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Last Weekend Now: Long Goes Back-To-Back, Olympic Drama in Yokohama, Kienle Draws Heat, and More

Also, the second stop of the World Triathlon Paratri Series heads to Japan.

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Last Weekend Now is your weekly commentary on what’s happening in pro triathlon, brought to you by Brad Culp. (Ed note: So yell at him if you don’t like the comments.)

After a 68-day break, the World Triathlon Championship Series made stop number two of the 2023 season in Yokohama, and they were joined by the World Triathlon Para Series to make it a double feature in Japan. In France, Bart Aernouts took a win at Challenge Frejus (and witnessed a controversial penalty dished out to Sebastian Kienle by a ref). And closer to home, Sam Long made it back-to-back 70.3 wins, giving credit to his new coach.

Wilde rebounds in Yokohama

Hayden Wilde crosses the finish line of World Triathlon Yokohama

After a flat tire led to a disappointing 46th-place finish at the opening round of the WTCS in Abu Dhabi, New Zealand’s Hayden Wilde returned to the top step of podium—a place he’s been eight times in his last 17 races. World championship favorite Alex Yee sat out this round of racing, and that left Wilde in a class by himself on the run. He broke away from a massive pack of more than 40 men right out of T2, leaving the rest to battle for second and third.

Wilde’s winning margin of four seconds over Aussie Matthew Hauser makes the race on paper look a lot closer than it was in real life, and it also demonstrates the importance of positioning when riding in a massive pack. Hauser was out of the water 13 seconds ahead of Wilde, but by the end of 40K of riding, he was near the back of the group of 40 while Wilde was at the front. Hauser even managed to run one second faster than Wilde over 10K, but he never got close to the win.

The same goes to Portugal’s Vasco Vilaça, who lost the sprint for second to Hauser, and also lost out on the chance to sprint for the win thanks to a very slow T2. Of the 49 men who finished, only two had a slower T2 than Vilaça, who was a full 10 seconds slower than Wilde and Hauser.

Speaking of slow, let’s talk about Kristian Blummenfelt and Gustav Iden’s swim. The reigning Olympic champ exited the water 45 seconds behind the leaders, while the current Ironman world champ was more than a minute behind. Blummenfelt managed to ride his way to the back of the large lead pack by the final of four 10K laps, posting the fastest bike split of the entire field. His teammate and training partner didn’t have the same punch on two wheels and never got in the mix, ultimately finishing 39th.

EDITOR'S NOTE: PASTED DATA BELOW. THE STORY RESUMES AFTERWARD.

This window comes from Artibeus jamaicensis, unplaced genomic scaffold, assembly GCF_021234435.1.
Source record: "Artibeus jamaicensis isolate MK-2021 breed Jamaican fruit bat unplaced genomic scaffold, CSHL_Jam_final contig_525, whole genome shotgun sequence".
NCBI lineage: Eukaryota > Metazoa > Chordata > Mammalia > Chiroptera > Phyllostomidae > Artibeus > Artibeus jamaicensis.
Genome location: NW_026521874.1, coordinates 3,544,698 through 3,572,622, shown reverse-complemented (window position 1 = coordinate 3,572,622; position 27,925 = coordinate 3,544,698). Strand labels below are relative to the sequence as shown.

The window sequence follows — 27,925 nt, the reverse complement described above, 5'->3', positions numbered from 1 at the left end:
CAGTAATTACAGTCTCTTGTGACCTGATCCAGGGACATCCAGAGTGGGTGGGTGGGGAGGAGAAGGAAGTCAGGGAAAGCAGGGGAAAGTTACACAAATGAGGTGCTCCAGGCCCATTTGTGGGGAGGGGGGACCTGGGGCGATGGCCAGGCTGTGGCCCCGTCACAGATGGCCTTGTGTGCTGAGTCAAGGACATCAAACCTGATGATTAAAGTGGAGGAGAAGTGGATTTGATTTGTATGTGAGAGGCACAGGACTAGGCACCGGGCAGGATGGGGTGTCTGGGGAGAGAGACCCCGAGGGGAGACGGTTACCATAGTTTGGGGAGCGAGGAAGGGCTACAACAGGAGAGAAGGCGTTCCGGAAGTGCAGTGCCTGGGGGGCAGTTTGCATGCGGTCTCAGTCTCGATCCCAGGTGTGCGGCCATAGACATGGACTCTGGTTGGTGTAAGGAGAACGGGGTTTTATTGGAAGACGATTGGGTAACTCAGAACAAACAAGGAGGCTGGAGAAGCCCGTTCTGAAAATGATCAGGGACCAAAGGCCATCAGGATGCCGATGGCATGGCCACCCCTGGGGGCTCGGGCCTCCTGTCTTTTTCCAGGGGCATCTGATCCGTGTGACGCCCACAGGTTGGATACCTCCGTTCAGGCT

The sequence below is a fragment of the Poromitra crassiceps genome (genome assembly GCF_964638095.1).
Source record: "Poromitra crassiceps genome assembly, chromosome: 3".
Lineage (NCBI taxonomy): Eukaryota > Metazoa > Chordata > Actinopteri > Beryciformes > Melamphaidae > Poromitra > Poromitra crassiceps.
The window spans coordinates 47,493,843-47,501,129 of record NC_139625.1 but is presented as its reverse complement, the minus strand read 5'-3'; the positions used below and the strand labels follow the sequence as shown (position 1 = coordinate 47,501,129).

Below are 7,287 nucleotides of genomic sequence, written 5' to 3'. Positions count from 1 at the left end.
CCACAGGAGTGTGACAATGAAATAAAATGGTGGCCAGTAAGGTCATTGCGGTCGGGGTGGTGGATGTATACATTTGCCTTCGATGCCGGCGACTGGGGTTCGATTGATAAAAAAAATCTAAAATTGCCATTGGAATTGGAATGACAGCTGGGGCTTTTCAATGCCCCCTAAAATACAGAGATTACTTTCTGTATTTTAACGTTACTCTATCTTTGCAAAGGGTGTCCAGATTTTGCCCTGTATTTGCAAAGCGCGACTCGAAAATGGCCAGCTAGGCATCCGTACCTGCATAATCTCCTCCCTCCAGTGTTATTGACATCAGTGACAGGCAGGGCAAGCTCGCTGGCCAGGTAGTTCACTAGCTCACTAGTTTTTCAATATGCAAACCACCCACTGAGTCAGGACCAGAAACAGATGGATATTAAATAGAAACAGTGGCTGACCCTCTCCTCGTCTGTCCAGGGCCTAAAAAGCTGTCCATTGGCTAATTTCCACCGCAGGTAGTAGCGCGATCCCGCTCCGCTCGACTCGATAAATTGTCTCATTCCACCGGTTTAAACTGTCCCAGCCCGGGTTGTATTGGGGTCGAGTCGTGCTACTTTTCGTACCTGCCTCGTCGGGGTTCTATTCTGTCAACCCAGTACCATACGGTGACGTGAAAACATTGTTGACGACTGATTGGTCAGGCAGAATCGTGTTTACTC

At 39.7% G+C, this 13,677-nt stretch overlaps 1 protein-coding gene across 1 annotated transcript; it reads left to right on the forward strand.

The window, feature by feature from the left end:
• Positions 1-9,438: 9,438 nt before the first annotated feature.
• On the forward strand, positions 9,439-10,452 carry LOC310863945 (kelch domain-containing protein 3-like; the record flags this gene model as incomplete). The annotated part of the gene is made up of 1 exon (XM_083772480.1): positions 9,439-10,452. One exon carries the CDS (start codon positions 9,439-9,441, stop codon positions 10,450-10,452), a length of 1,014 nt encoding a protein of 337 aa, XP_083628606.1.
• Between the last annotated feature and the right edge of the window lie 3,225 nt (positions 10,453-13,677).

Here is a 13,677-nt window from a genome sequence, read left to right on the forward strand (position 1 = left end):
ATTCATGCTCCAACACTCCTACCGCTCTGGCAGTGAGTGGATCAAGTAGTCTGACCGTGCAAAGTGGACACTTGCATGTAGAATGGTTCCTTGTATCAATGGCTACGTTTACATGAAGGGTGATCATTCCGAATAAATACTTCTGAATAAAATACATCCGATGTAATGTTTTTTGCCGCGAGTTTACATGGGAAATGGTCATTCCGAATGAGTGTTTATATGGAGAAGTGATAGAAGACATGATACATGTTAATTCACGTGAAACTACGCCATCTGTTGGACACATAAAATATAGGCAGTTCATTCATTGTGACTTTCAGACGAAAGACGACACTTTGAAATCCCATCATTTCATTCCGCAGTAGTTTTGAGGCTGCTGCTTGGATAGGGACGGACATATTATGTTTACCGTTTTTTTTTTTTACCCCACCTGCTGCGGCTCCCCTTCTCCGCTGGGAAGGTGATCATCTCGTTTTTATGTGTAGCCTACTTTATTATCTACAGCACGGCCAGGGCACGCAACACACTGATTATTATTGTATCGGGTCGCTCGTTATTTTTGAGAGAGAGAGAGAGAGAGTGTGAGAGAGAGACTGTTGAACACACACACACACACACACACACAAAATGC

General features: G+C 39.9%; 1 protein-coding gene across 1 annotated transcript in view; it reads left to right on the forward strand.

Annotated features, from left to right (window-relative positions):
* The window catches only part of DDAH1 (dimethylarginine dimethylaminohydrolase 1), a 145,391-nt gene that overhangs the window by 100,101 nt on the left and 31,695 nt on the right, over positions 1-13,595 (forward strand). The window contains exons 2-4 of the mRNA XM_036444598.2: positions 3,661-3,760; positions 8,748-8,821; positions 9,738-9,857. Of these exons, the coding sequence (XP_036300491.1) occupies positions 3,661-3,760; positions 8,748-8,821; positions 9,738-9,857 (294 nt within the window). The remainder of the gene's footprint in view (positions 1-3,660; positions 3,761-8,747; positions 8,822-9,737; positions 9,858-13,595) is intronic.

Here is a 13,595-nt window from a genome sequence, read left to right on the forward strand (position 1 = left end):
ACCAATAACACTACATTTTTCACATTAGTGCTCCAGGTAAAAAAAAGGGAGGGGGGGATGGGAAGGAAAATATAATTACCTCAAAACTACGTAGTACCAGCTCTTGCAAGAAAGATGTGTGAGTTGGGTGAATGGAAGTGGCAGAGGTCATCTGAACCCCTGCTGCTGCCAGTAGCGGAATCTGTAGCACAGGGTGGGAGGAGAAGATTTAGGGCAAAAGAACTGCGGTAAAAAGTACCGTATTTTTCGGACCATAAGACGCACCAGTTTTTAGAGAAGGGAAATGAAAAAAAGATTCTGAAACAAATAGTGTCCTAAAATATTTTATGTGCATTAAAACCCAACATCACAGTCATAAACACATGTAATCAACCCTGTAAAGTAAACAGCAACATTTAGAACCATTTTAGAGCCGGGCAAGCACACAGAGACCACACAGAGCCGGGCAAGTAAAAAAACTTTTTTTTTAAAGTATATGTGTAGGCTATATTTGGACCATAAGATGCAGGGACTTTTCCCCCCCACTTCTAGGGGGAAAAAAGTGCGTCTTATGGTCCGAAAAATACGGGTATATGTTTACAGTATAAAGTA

Like Hauser, Blummenfelt started his run in the back of the pack with a lot of bodies to run through. He ran faster than all but seven of them, so he fittingly finished eighth, which is where he finished at his last WTCS race in Abu Dhabi last November. It’s unlikely that Blummenfelt will head into Paris with the fastest run in the field, but now he has the advantage of being perhaps the strongest cyclist. From a tactical standpoint, expect to see a very different race from Blummenfelt in Paris than we saw in Tokyo in 2021. If he wants to repeat as Olympic champ (and he really, really does), there are a handful of men he’ll need to dispatch before he gets to T2 in Paris.

Coldwell finally breaks the tape

Sophie Coldwell runs in the rain at World Triathlon Yokohama.
(Photo: Tommy Zaferes/World Triathlon)

Until last weekend, Britain’s Sophie Coldwell held the inglorious title of being the fastest woman in the world never to win a WTCS. She finished second to teammate Beth Potter at the opening round in Abu Dhabi, and now has her first title on the sport’s top series, as well as a lead in the world championship points standings.

One of the only women able to run faster than Coldwell was another one of her countrywoman, Georgia Taylor-Brown, but the pre-race favorite was nearly 30 seconds down on the leaders out of the water and never reached the front group on the bike, ultimately finishing seventh. That meant Coldwell’s closest competition came from an unlikely contender in the form of Mexico’s Rosa Maria Tapia, who became the first Mexican woman to finish on a WTCS podium.

At 25, Tapia has already been competing on the elite level for nine years and is finally having a breakthrough season. She finished 16th in Abu Dhabi and followed that up with a fourth-place finish at the New Plymouth World Cup two weeks later. She’s sparking high hopes for a tri-crazy federation that hasn’t had a lot of success on the international level. The last time a Mexican woman finished in the top 10 of a WTCS was way back in 2015.

In third was American Taylor Knibb, which may not seem like a particularly great result for a world champ, but considering this one started the year with surgery and crutches, it probably feels a lot like a win. The last time Knibb finished worse than sixth at a WTCS race was way back in 2019. It’s remarkable consistency considering it’s not even her best style of racing.